Jussel: The good and bad of preseason for AFC West
With the end to the National Football League preseason mercifully in sight, it’s time for review and preview.
Let’s start with perspective from the new kid on the block, Peyton Manning, advertising spokesman for Buick and, oh yes, quarterback of the Denver Broncos: It’s all about the division, Manning said Sunday night after a sparkling 10-for-12, two-touchdown performance in less than a quarter of action against the San Francisco 49ers.
Manning, of course, was talking about the AFC West and the relative import of winning such.
Let’s take a tour of the good and bad of preseason, starting with the Broncos.
The good news has been the resurrection of Manning. He improved in each of his three starts and wants to play again Thursday night against the Cardinals. How often does a veteran say he wants to play in Preseason Game 4?
He admits he isn’t 100 percent after four neck surgeries but even at his current level makes the Broncos a genuine offensive threat.
And, oh yes, as you might have noticed, if you are in a fantasy football league, you might want to draft wide receiver Eric Decker.
More good news: The Broncos’ first-team defensive unit has been impressive. Champ is still Champ, Elvis and Von are healthy, and Ty Warren makes a difference. All of which leads us to ...
... The bad news that starts whenever this first unit takes a breather. Let’s hope the first-team guys stay healthy, because the defensive reserves have been outscored 40-0 in the past two games.
More bad news is the brutal opening stretch: Pittsburgh; at Atlanta; Houston; Oakland; at New England; at San Diego; New Orleans; and at Cincinnati. If you’re counting, that’s six playoff teams from last year in eight games, with AFC West foes Oakland and San Diego the only two not in the playoffs last season.
Let’s check out the good news/bad news if you are a Chargers fan.
First, good news would be that Phillip Rivers is still among the league’s best QBs. Tight end Antonio Gates is healthy. The defense has played well in preseason, giving up only 43 points in going 3-0. Another bright spot is the opening schedule for the Bolts, which includes only three playoff teams, including Denver, in its first eight games.
Now for the bad: Starting running back Ryan Mathews is out with a collarbone fracture; the offensive line is a beat-up mess with perennial Pro Bowl center Nick Hartwick, left tackle Jared Gaither and left guard Tyronne Green all missing much of the preseason (the Chargers have averaged only two yards per rushing attempt in preseason); and wide receiving standout Vincent Jackson now is a member of the Tampa Bay Bucs.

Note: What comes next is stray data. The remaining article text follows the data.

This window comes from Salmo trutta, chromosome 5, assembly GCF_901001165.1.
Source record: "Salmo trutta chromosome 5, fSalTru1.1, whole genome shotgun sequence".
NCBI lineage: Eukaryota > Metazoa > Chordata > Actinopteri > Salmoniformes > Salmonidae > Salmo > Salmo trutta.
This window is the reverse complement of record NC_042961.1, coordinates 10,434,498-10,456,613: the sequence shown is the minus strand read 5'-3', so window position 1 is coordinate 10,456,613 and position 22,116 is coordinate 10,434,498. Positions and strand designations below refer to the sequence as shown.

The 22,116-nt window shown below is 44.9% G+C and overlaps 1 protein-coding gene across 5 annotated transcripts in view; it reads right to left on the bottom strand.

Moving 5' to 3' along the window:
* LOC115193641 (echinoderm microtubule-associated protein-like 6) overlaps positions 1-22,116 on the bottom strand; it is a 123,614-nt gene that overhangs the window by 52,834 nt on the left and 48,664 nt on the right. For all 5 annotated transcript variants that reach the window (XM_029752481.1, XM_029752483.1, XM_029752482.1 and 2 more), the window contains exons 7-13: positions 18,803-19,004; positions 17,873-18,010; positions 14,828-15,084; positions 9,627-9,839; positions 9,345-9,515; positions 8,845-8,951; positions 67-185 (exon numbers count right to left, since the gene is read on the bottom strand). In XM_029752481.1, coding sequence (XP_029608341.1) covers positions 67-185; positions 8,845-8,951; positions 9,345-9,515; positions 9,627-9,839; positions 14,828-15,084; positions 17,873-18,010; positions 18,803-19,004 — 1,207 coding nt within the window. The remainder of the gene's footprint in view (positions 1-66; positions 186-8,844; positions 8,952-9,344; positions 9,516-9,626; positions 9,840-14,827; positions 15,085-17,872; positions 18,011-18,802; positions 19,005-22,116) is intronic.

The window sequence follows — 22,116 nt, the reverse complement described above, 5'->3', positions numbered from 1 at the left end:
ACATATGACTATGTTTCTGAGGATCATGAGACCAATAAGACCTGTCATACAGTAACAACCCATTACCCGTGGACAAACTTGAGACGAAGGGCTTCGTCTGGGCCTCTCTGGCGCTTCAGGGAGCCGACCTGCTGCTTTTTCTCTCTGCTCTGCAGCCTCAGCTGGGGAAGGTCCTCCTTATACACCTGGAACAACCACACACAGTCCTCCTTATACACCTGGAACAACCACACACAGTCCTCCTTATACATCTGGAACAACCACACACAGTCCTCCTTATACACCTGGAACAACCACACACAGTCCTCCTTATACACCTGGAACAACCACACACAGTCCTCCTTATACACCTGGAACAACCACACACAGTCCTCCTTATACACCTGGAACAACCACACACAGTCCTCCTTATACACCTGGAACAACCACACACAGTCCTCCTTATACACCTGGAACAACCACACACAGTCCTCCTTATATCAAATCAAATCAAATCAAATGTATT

Good news for former Denver defensive coordinator Dennis Allen, who is trying to put things right in his first year as head coach at Oakland, includes the fact most everyone is healthy, with kicker Sebastian Janikowski the most notable player on the injured list with a pulled groin muscle. He will be fine by regular season. The Raiders are also nasty up front defensively, led by Richard Seymour, and put a big hurting on Lions quarterback Matt Stafford last weekend.
Bad news for Raider fans would include a defensive backfield that is being rebuilt and the continued maddening performance of quarterback Carson Palmer, who has thrown for more than 400 yards in short stints in three games, but he also has thrown four interceptions. The rushing game will be fine with a healthy Darren McFadden, but when he goes down, which he always does, the Raiders will sorely miss his buddy Michael Bush, now with the Bears.
Our check on Kansas City shows a 44-14 hammering at the hands of the Seattle Seahawks last weekend after a 31-17 loss to the hapless St. Louis Rams. They opened with a 27-17 win over the Cardinals, not a lot to crow about.
But, they do have a healthy Jamaal Charles and a happy Peyton Hillis to make for a super running back combination and Dexter McCluster, who has been catching screen after screen from Matt Cassel. They also have Tony Moeaki back at tight end and outstanding big wideouts in Dwayne Bowe and Jon Baldwin to help move the ball.
Which brings us to their problem area, the defensive side.
The Rams scored two touchdowns on the Chiefs’ first unit two weeks ago, and Seattle’s Russell Wilson, who starred against Denver’s reserves two weeks ago, solidified his job as a starter by ripping through the Chiefs starters last weekend.
Kansas City has problems defensively up front and in a revamped secondary and just lost star pass rusher Tamba Hali to a one-game suspension for a substance-abuse violation.
Add a difficult starting stretch that rivals Denver’s — Atlanta, at Buffalo, at New Orleans, San Diego and Baltimore in the first five games — and it adds up to trouble for the Chiefs early.
Rick Jussel is a former Daily Sentinel sports editor (think Dark Ages) and journalism teacher at Grand Junction High School, who belongs in the Armchair Quarterback Hall of Fame, if only there was one.